Let’s get something straight. I’m not scared of the dark. It’s more like the darkness pisses me off. I’m talking about the end of Daylight Saving Time here. Fall back. Get out of work and the day is gone. So much for that post-work ride. Sure, I could charge my lights and head out into the cold, empty night for a spin, but it’s so hard to motivate when it’s this dark. I think I’ll just go home and catch a rerun of Seinfeld.
The dark sucks. Unless you’re talking about beers.
If you’re talking about beers, then sometimes, darker is better. Stouts are dark. I like stouts. Porters are typically dark. I like porters. And then you’ve got these hybrid beers that breweries are putting out now—the “Black IPA,” which look to bridge the gap between malt fiends and hop heads.
In theory, I love the idea of a Black IPA. It’s like you’re combining two really good things into a single great thing. Here’s an example. Let’s say you’re dating two women. Or two men. Or goats. Yeah. Let’s say you’re dating two goats. And one of those goats is really smart and the other goat likes to dress up as a naughty nurse. Put them together, and you’ve got a naughty nurse goat who can quote Shakespeare and knows the square root of 7,921. That’s an awesome goat. I wanna hang out with that goat.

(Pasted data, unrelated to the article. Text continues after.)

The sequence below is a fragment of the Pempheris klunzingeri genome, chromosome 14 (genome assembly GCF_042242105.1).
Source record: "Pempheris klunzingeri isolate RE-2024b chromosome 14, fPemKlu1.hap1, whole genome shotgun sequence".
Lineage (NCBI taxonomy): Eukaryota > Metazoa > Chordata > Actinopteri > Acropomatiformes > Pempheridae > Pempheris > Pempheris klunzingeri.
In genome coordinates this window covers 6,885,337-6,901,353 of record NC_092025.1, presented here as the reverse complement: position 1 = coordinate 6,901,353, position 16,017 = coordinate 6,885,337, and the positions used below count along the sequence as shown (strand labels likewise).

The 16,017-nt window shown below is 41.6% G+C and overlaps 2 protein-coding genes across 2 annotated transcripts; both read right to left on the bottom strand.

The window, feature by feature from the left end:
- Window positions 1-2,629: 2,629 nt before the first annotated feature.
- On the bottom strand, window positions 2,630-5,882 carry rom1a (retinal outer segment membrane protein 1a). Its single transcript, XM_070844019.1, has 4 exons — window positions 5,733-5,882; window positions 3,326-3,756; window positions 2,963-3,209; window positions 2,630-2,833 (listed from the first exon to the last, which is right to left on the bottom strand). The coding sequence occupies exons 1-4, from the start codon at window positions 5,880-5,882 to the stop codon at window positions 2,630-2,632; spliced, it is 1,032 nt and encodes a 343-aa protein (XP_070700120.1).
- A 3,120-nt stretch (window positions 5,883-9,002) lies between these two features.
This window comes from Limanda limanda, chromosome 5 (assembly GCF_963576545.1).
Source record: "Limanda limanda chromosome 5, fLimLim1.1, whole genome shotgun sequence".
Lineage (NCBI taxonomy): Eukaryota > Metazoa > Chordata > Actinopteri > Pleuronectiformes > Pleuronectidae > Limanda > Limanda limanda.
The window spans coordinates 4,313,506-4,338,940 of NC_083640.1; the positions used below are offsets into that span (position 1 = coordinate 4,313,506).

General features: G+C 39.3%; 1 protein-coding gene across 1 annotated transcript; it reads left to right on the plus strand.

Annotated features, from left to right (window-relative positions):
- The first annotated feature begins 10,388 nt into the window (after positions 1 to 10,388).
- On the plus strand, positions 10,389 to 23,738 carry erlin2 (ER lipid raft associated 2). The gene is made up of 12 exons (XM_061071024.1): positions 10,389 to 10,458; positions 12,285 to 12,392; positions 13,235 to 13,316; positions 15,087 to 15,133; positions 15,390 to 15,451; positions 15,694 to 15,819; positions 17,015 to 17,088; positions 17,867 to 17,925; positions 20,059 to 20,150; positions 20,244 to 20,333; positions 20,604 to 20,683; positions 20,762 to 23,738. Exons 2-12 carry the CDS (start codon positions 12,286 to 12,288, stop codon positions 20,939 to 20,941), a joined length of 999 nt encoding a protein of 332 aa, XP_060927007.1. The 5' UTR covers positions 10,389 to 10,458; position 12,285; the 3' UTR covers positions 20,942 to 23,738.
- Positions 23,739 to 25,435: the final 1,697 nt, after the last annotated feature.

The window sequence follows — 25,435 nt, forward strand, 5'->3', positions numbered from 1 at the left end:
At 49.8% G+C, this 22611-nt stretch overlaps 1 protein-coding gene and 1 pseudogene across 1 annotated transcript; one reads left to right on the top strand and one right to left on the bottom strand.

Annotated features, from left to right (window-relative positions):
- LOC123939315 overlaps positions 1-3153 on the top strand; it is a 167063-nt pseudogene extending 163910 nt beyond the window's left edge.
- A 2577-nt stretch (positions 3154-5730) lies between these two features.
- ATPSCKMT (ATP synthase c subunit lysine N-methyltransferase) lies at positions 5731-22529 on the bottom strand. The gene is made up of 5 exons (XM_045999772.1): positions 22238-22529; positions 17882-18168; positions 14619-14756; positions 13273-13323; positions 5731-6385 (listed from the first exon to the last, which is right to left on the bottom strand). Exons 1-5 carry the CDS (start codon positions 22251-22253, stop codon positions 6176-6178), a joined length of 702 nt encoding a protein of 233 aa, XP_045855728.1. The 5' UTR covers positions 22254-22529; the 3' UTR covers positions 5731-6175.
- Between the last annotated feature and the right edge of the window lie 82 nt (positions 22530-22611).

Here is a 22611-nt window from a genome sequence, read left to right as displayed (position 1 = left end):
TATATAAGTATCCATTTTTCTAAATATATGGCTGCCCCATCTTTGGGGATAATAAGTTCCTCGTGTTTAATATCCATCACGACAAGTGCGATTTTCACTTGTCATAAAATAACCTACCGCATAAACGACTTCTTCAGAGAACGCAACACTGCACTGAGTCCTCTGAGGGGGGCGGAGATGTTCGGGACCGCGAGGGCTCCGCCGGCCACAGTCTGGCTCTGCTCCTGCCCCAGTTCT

Starr Hill has created a smart, naughty nurse goat called Sabbath, by adding a chocolate malt backbone to your standard IPA.
As the name implies, the beer is truly black—jet black in color—but it’s far more subtle than a lot of other black IPAs I’ve had recently. The beer isn’t incredibly hoppy to begin with. There are some citrus notes and a bit of zest, but it’s not a hop bomb (only weighing in at 35 IBUs, which is Pale Ale territory, honestly). And don’t get excited about the inclusion of chocolate malt—there’s nothing too sweet going on here either. Instead, you get a beer that drinks like a pale ale with a healthy biscuit malt quality and roasted undertones.
Was I expecting something a bit more outlandish? Yes, but that’s okay. Not every beer out there has to be a palate wrecker. Sometimes, restraint is welcome in my beer fridge. Sabbath shows a lot of restraint. It’s an easy drinker, with a creamy mouthfeel and just 7.2% ABV. And drinking one offers a hell of an alternative activity when you decide it’s too dark to go for a ride.